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Archive for the ‘Victoria Glendenning’ Category

Leonard Woolf bio coverWe’ll have to wait until Nov. 28 to find out the 10 best books of the year chosen by the editors of the New York Times Book Review.

But the Times list of the 100 Notable Books of 2007 is available now. And it includes books with a Woolf connection.

Connect the dots that lead to Virginia from the tomes listed below.

Non-fiction

Fiction

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Victoria GlendinningWhen Victoria Glendinning‘s Leonard Woolf: A Biography hit the bookshelves last September, opinions about the book formed quickly. And comments — both negative and positive — flew.

Anonymous reviewers posted brief but critical comments on the Amazon UK Web site. Glendinning’s husband, Kevin O’Sullivan, responded with his own glowing defense and signed the review with his own name. That generated more furor.

Comments on the Amazon U.S.A. Web site were overwhelmingly favorable. And other sites, such as Simon & Schuster’s, posted complimentary blurbs from reviews at large. John Gross wrote his own positive assessment for Commentary Magazine entitled “Mr. Virginia Woolf.”Leonard Woolf bio cover

At this year’s 17th Annual International Conference on Virginia Woolf at Miami University in Oxford, Ohio, I heard one or two negative remarks about the book, but Glendinning’s biography of Leonard wasn’t a topic of any of the conversations in which I was involved. I did wonder, though, what people found problematic.

Yesterday, Anne Fernald mentioned on her blog, Fernham, that she is reviewing the book for the Virginia Woolf Miscellany. She said she “found a lot to like” in Glendinning’s biography. I agree. I found sections helpful when I was looking for information about Leonard’s and Virginia’s wartime experiences.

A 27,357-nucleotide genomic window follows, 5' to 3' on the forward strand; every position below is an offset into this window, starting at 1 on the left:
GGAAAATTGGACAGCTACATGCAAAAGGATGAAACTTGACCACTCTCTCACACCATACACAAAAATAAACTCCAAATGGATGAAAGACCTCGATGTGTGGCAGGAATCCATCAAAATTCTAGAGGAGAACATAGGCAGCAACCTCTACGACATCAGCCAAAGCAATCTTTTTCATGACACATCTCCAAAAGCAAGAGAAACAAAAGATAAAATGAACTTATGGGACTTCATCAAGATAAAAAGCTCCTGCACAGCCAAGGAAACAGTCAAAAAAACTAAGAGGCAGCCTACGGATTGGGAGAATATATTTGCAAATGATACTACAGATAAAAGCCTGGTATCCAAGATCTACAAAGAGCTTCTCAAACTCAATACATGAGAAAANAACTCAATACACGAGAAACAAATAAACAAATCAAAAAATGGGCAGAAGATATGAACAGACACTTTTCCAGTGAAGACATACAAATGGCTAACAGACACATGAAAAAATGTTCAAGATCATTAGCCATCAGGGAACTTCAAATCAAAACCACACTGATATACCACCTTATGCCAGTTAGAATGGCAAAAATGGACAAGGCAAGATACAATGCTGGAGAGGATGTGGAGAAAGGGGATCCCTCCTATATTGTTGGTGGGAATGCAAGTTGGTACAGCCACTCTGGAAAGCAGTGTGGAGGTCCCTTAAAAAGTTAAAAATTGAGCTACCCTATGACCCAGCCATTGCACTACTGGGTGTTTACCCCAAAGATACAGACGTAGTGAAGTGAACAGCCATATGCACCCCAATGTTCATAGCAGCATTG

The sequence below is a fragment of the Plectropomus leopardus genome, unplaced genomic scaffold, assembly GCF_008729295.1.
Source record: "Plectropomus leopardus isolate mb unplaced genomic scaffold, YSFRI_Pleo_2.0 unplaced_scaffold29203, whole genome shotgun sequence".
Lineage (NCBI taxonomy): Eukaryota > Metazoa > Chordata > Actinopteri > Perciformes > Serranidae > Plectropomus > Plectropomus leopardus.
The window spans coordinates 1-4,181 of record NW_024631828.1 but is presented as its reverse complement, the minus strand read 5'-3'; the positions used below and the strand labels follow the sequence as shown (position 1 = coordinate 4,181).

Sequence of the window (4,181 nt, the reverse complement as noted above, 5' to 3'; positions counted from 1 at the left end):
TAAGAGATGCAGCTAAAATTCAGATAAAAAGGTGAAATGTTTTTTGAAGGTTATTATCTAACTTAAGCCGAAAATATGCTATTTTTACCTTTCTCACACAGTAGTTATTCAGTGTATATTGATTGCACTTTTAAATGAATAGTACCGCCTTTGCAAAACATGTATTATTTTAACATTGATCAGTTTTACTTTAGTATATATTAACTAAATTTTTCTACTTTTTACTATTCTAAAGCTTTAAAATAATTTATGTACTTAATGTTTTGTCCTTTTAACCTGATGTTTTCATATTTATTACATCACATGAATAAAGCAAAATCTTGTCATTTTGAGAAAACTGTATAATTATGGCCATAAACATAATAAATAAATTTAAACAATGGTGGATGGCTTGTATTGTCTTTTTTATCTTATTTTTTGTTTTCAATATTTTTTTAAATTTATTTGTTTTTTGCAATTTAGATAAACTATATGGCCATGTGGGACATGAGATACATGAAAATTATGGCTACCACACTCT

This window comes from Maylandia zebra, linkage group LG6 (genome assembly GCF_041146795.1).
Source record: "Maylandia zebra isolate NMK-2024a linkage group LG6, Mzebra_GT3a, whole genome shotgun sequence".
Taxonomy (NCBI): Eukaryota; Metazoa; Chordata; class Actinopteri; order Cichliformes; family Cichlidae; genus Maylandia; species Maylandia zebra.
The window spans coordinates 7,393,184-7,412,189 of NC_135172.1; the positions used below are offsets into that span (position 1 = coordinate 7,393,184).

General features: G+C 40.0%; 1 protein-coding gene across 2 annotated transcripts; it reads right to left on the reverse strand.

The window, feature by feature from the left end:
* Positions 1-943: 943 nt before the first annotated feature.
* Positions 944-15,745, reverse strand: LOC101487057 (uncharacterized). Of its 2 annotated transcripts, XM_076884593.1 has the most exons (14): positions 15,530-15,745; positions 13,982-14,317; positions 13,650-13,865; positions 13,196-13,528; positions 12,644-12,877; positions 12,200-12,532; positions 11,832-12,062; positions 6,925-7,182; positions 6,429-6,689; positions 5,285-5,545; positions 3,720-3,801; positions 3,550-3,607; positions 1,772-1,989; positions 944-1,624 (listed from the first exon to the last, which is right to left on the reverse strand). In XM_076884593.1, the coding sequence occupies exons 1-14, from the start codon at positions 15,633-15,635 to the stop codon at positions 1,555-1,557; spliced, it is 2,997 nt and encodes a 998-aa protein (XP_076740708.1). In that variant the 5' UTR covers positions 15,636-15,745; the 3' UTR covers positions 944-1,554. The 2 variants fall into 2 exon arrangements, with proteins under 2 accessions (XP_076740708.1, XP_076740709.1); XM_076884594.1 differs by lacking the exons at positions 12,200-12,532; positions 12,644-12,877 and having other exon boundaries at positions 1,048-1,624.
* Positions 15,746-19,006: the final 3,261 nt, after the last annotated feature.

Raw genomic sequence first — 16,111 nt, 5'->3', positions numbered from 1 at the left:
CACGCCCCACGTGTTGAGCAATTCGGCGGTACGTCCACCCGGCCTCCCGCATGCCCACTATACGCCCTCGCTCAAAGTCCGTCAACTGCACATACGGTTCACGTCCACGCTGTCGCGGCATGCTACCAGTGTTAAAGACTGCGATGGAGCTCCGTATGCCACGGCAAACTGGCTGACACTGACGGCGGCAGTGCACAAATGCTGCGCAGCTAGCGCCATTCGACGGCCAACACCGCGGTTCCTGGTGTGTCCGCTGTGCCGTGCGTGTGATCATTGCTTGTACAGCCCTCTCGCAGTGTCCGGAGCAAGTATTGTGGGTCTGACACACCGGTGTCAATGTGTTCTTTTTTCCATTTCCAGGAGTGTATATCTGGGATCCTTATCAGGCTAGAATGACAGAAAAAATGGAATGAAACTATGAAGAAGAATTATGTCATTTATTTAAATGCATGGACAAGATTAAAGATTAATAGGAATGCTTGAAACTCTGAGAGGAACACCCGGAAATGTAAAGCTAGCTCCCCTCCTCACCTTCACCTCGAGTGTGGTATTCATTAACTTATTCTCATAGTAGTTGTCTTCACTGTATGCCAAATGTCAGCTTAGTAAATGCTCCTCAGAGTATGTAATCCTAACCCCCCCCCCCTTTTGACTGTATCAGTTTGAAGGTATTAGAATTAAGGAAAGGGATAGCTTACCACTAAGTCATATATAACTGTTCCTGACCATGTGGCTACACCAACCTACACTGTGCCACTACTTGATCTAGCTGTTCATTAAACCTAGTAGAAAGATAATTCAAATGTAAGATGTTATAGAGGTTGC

The Whitbread-prize-winning biographer of Vita Sackville-West seems to have taken the furor in stride. At least that’s how it sounds in an interview conducted by Susan Johnson of the Sydney Morning Herald.

“`The whole thing was extraordinary but I suppose if you put your head above the parapet at all, there are some people who will decide they don’t like you, even if they don’t know anything about you,'” she says in the article published today.

She went on to explain that, “`Virginia Woolf has become so much more than she really was, you know, she’s become iconic and devotees almost worship her and impose upon her all sorts of attributes. They kind of feel they own her.

“`I’m the first to respect her work and I’m not trying to down Virginia but there’s this sort of cult … I gave a talk at a Virginia Woolf society in Birmingham before the book was published and at questions afterwards somebody asked if Woolf said something or thought something or other and I, in all innocence, asked, ‘Which Woolf are you talking about?’

“`There was this hoarse voice from the audience: ‘There is only one Woolf.’ And she did not mean Leonard,'” Glendinning told Johnson.

Glendinning has produced an impressive body of work. She is the award-winning author of Vita: The Life of Vita Sackville-West and Trollope, as well as Elizabeth Bowen, Edith Sitwell, Rebecca West, and Jonathan Swift. She has also written three novels: Flight, The Grown-Ups, and Electricity.

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